letter from his father asking that he be trained in the craft of
harness making. Of interest, a brief comment responding to
LaMott apparently wishing he was in California -- he and Amanda
had visited San Diego in 1905-06, and were to return in 1909-10.
LaMott's granddaughter (my
mother), Emily Josephine Bates, was born January 23, 1911.
LaMott's son Clare wrote his brother (and Emily's father), Bion,
a congratulatory note, including the concluding sentence,
"Expect Father is delighted! and will be driving over with a
Richard Bates explains:
The statement about father driving over with
a cow refers to the event when Lamott [Fair Bates] was born to Clare, as his first grandchild,
LaMott senior brought a cow to the door as a present for the new
arrival. I have no idea how he got it to Durand from
Elsie. The later arrivals got a check for $25.
Chester Jackson, Bion
Bates's father-in-law, wrote
a note congratulating LaMott on his 80th birthday.
LaMott, who had long been
associated with the Elsie bank, resigned from its Board of
Directors, and the Board
accepted his resignation by letter dated 1-26-1928.
Superb evidence of the
foundation of the Bates fortunes is found in the "Inventory
of L.G. Bates" found in the Bentley Library papers, showing
considerable value in Notes, Contracts, Mortgages, Stocks, Bonds
and Real Estate -- $120,000, and that in 1931, during the Great
Depression. That would be over $1.7 million today.
Several letters refer to
LaMott's failing memory, which from
the letters seems to have been worse even than my grandfather's (which
we cousins remember) and much worse than Mother's, which was relatively
benign. (Dementia to one degree or another seems to be a family
occupational hazard -- a function of living long.) Here's a typical passage, in a letter from Bion Bates to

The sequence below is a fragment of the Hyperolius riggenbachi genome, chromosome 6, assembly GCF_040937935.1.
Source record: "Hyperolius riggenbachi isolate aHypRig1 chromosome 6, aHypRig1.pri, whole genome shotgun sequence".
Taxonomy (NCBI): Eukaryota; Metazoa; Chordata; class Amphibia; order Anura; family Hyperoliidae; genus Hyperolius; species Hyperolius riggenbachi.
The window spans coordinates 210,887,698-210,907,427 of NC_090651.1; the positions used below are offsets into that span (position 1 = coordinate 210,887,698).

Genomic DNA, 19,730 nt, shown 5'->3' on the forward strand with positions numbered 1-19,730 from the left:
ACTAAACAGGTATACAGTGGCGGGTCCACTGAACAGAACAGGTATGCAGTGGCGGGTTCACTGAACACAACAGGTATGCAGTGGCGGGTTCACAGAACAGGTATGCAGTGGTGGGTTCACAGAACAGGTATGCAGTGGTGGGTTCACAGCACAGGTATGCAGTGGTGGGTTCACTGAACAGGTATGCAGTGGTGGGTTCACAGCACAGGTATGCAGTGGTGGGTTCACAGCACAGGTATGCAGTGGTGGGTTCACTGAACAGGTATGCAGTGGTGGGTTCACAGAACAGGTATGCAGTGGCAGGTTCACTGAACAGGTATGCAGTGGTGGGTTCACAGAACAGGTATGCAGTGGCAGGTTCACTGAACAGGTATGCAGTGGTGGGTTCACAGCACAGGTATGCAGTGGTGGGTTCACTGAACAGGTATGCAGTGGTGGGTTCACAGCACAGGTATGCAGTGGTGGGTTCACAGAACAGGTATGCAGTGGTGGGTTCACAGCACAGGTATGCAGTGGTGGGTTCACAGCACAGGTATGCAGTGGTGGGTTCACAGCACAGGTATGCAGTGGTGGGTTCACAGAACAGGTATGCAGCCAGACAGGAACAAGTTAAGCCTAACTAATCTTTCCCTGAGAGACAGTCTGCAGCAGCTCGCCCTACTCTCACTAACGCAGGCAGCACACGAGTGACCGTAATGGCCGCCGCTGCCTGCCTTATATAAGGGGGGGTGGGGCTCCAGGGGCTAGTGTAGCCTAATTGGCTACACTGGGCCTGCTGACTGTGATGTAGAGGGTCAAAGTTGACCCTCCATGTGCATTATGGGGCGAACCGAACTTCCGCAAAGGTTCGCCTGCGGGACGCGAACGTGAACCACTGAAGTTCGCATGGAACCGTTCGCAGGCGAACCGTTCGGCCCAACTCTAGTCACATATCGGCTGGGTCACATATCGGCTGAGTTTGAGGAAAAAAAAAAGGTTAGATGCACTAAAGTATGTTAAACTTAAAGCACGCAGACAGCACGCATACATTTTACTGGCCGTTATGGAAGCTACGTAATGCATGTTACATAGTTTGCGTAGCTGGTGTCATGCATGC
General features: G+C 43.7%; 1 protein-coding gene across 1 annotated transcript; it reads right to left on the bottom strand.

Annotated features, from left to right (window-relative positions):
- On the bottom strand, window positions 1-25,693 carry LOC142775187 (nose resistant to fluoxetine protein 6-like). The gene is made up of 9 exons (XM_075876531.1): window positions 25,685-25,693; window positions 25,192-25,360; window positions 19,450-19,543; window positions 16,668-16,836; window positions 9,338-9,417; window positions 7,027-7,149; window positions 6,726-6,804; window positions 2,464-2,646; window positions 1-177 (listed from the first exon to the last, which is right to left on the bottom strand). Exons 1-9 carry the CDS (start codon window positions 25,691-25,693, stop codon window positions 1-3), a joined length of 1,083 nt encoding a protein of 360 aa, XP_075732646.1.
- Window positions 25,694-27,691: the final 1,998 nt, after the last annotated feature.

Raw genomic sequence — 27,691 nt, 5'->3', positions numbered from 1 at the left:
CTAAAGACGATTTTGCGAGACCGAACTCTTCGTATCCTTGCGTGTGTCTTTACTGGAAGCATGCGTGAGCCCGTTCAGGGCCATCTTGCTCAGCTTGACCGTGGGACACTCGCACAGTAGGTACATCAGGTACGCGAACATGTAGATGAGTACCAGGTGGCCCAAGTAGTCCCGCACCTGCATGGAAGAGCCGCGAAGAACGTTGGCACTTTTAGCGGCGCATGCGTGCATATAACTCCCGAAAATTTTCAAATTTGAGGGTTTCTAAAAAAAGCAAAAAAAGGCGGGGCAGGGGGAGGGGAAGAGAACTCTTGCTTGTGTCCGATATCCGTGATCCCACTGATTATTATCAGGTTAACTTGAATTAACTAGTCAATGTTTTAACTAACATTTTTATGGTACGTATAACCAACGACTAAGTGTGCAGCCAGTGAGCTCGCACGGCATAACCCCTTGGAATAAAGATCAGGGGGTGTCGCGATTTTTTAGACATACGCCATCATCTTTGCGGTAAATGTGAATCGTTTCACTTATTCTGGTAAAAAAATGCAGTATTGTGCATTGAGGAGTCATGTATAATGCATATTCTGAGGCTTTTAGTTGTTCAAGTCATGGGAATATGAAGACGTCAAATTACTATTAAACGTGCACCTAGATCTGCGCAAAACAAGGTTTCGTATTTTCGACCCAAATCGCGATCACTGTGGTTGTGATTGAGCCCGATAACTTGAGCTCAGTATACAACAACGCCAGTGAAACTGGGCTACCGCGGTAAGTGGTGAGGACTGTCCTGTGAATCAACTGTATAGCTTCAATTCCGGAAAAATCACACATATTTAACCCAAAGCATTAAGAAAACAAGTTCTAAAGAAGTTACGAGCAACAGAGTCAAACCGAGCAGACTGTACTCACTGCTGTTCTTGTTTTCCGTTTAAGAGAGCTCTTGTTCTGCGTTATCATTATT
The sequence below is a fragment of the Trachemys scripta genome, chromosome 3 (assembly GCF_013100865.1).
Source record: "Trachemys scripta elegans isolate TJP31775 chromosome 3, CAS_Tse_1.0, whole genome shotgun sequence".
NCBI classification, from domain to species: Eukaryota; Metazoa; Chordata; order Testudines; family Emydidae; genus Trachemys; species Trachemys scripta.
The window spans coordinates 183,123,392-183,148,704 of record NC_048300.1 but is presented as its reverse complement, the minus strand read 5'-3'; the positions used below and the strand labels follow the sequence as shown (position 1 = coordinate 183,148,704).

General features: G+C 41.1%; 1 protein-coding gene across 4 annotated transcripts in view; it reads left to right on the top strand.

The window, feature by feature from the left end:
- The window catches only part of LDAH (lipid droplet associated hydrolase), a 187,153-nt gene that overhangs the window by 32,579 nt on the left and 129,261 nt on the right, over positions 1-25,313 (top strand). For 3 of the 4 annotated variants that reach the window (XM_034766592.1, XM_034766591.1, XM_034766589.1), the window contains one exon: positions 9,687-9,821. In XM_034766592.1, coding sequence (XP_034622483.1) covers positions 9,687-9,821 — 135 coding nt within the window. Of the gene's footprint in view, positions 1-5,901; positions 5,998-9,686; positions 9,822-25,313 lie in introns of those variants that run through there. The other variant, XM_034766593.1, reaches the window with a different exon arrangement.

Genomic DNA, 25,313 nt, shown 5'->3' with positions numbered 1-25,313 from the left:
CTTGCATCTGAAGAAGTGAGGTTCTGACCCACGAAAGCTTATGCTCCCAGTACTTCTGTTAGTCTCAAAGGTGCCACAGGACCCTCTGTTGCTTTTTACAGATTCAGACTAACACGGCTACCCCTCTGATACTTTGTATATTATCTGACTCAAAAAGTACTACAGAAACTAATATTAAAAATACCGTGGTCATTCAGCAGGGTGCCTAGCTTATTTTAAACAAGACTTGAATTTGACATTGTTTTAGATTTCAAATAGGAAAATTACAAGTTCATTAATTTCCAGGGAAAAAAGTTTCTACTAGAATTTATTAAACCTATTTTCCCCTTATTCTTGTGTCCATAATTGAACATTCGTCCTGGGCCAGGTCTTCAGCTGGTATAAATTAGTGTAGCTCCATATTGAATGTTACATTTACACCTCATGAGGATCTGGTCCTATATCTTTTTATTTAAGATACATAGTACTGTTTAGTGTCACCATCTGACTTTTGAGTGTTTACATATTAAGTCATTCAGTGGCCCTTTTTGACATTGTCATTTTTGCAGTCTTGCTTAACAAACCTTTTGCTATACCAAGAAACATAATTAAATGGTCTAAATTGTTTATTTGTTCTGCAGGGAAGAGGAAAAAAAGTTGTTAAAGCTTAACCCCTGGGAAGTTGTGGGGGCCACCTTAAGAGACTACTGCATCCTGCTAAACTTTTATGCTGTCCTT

Mother dated 3-7-1934:
"If you get time,
... drop a souvenir card to Grandpa Bates [LaMott
George Bates]. He enjoys a card so much as he is so lonesome. He
can't forget, regardless of his ever-failing memory, the "good
wife and mother" he lived with 60 years. He sheds many tears
each day and we are all so sorry for him. I'm not telling mom
but I'm hoping to take him with me and drive down [to Florida]
for them when the time [comes]. It's foolish, but the cottage
must be closed and it will do father good and I can drive it in
LaMott and Amanda
celebrated their 60th wedding anniversary on May 28, 1933.
His daughter-in-law Wilma (Jackson) Bates, my grandmother,
described the day in a letter to Mother:
"Now the Day is
Over" and a very lovely occasion it has been. Just wish
so much you two could have been here. If Minnie Coon had
known Barb could have come to Farmington last night &
driven home with her. Then we could have sent her to
Lansing this P.M. You two were the only grandchildren
absent. Forty-five of us sat down at the tables in the
church basement. Good dinner but not as nice as Ovid
ladies could have put on! Then papa took our pictures in
group & grandma & grandpa alone, on the lawn & we went
inside the house where the younger ones gave a little
program. Rich & Jack did themselves proud. The poem I
wrote & you recited [in 1923] was again a big Hit. R.
gave it very clearly & loud. Aunt Alice gave a history
of the wedding as she remembered it, a girl of 15. We
had the carefully preserved articles of clothing to
examine as we did ten years ago.
Grandma had on a new blue &
white tiny-checked silk dress that gave the effect of a warm
gray with organdie at the neck & looked so sweet. They bought it
at Knapp's last week. Barbara Deuel gave her a beautiful corsage
to wear of Talisman roses & swansonia. Wasn't that a lovely
gesture? The outsiders all left about 5 & just the sons & wives,
Deloss & Bessie & B. Deuel were left to visit & visit until
8:30. Had such a nice time & everyone is happy.